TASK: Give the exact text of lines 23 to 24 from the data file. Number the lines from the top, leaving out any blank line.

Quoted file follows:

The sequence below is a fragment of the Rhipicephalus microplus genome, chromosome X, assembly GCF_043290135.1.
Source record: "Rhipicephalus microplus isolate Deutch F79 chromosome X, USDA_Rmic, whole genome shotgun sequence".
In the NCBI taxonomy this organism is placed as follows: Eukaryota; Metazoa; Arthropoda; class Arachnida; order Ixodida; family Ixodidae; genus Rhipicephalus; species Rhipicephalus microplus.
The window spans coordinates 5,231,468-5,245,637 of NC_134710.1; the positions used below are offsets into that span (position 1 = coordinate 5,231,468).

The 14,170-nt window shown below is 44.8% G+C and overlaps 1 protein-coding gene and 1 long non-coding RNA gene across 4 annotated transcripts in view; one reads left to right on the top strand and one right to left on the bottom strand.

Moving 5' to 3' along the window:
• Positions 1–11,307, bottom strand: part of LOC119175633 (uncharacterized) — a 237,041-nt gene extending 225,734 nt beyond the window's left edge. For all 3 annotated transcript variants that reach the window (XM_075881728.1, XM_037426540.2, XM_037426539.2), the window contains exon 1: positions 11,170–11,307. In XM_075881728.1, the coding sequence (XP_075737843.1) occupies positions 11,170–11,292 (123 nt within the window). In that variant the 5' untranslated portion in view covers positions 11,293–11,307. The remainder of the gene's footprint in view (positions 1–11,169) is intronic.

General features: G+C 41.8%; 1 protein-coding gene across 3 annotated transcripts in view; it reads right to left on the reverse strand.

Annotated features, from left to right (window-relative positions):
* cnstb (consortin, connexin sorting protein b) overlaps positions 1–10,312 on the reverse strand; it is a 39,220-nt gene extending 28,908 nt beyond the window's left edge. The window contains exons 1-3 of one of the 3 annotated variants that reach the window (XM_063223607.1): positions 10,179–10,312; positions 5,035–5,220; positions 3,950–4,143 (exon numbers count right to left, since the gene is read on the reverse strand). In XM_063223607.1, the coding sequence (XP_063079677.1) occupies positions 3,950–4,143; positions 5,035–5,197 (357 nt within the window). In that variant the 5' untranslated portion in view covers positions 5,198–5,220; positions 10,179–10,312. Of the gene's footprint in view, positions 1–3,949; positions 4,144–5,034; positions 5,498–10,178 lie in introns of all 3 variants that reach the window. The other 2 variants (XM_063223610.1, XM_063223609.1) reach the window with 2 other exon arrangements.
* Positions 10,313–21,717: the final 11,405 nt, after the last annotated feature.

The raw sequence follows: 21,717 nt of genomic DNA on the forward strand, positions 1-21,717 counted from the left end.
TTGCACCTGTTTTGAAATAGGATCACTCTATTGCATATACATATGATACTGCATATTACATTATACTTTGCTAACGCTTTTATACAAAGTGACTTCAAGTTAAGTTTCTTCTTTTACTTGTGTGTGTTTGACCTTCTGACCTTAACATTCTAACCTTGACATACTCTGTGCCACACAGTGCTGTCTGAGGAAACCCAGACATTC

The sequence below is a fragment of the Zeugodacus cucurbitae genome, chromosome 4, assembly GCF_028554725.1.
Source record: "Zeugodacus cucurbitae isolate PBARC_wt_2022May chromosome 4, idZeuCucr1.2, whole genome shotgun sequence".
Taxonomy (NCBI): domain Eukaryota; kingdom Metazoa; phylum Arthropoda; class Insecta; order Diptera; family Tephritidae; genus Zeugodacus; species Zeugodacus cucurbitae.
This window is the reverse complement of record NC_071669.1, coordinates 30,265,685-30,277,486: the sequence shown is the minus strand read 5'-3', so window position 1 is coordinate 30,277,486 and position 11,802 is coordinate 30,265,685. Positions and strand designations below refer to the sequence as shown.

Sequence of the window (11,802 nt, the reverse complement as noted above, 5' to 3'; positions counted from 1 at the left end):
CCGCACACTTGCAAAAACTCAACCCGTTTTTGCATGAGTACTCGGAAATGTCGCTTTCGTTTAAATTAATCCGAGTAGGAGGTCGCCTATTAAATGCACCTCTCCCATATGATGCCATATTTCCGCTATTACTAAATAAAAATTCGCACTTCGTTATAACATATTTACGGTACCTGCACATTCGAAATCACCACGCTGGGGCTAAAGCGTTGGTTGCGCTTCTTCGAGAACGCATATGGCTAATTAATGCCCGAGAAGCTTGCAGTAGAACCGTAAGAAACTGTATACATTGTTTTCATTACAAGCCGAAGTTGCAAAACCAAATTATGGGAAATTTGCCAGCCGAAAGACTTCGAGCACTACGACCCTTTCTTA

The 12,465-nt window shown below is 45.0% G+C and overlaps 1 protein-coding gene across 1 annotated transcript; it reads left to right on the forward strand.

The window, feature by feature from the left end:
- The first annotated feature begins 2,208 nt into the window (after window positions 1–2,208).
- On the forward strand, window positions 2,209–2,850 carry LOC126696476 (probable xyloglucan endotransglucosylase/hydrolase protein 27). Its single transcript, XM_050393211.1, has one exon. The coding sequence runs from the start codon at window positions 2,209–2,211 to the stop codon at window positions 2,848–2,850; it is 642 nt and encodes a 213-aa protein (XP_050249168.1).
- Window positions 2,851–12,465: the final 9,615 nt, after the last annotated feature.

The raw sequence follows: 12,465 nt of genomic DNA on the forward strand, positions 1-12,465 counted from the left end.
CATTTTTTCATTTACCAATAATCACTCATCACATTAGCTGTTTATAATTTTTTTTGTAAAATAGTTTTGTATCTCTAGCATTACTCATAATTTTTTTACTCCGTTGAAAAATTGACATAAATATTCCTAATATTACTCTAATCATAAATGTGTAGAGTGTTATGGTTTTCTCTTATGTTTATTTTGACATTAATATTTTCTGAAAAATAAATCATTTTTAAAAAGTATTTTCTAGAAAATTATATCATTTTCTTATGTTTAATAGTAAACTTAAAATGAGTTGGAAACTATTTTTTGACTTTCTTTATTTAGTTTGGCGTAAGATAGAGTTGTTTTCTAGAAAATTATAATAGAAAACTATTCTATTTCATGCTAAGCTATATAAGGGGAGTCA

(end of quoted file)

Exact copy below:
- On the forward strand, window positions 2,209–2,850 carry LOC126696476 (probable xyloglucan endotransglucosylase/hydrolase protein 27). Its single transcript, XM_050393211.1, has one exon. The coding sequence runs from the start codon at window positions 2,209–2,211 to the stop codon at window positions 2,848–2,850; it is 642 nt and encodes a 213-aa protein (XP_050249168.1).
- Window positions 2,851–12,465: the final 9,615 nt, after the last annotated feature.